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To: neverdem

Jail all the Democrats in Washington?


27 posted on 12/17/2012 1:43:28 PM PST by Osage Orange ( Liberalism, ideas so good they have to be mandatory.)
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To: Candor7

Obama bombs 60+ children in Afganistan with a missile and no one blinks. How is this less devastating than Conn?


28 posted on 12/17/2012 1:58:08 PM PST by Louis Foxwell (Better the devil we can destroy than the Judas we must tolerate.)
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To: TurboZamboni
What does “on medication” mean when people ascribe SSRIs the blame?

This story is pretty good for explaining how serotonin syndrome can happen in people taking SSRIs. I'm sorry if you don't like the NY Times, but its health & science sections were very good as long as they kept away from politics.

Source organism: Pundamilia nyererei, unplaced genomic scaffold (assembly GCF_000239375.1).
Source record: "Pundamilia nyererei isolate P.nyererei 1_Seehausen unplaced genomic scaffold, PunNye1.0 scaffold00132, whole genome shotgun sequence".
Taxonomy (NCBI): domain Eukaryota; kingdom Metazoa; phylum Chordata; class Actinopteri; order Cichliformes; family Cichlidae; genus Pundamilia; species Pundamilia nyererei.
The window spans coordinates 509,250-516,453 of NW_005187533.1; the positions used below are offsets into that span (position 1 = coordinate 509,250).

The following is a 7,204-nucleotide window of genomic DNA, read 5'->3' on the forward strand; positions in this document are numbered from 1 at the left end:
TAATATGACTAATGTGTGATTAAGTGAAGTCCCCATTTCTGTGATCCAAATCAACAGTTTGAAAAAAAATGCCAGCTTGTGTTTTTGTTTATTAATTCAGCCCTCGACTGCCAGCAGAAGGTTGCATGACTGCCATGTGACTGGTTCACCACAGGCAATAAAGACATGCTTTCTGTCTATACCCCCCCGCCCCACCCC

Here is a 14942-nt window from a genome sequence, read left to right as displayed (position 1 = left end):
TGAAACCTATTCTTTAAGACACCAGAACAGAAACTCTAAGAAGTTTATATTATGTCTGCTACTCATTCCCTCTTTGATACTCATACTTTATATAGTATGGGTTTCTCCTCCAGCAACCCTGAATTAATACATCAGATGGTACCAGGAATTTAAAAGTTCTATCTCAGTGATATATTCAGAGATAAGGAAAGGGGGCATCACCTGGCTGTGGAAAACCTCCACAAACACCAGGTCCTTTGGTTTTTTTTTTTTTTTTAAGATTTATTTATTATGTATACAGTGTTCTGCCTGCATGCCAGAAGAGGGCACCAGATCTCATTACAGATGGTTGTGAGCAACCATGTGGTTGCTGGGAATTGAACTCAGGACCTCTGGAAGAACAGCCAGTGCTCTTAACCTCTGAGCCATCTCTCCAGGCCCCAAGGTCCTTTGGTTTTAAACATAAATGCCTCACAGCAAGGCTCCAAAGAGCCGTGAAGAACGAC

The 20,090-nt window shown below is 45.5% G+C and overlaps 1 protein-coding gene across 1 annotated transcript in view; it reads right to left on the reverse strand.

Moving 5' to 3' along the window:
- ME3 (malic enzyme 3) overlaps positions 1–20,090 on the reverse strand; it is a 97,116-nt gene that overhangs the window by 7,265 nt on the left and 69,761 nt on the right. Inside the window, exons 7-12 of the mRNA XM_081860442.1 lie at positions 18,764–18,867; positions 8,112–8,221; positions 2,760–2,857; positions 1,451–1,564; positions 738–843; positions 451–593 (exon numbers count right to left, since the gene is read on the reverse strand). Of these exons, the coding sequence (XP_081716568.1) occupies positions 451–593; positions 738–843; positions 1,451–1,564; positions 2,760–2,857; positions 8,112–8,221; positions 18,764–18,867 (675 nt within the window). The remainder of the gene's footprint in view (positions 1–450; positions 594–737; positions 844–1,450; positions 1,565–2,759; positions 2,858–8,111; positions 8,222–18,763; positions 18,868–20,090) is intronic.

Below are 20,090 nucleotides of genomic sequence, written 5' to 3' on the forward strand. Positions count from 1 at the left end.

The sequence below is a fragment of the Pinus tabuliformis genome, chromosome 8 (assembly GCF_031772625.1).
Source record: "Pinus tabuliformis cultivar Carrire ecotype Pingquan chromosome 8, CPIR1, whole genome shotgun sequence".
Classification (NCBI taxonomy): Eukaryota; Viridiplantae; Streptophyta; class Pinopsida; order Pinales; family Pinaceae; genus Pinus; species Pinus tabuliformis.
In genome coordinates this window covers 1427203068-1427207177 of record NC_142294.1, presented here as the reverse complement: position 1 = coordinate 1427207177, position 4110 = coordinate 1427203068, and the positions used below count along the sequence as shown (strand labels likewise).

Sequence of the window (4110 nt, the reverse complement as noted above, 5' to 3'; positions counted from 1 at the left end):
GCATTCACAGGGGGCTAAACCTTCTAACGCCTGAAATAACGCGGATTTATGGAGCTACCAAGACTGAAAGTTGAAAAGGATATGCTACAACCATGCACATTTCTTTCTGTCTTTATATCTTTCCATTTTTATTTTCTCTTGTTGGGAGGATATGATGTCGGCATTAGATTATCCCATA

Complicating matters is that someone can get into almost the same trouble when they stop taking SSRIs. It's called SSRI withdrawal syndrome. It's also called SSRI discontinuation syndrome.

29 posted on 12/17/2012 2:03:03 PM PST by neverdem ( Xin loi min oi)
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To: wideawake
These 5 points are not calling for intellectual gymnastics, but common sense and the reduction of the power and discretion of federal entities.

There should be an FR award for reasoned and logical responses to the knee-jerk posts of people who likely didn't read the original article anyway. Well-said. You deserve the award for today.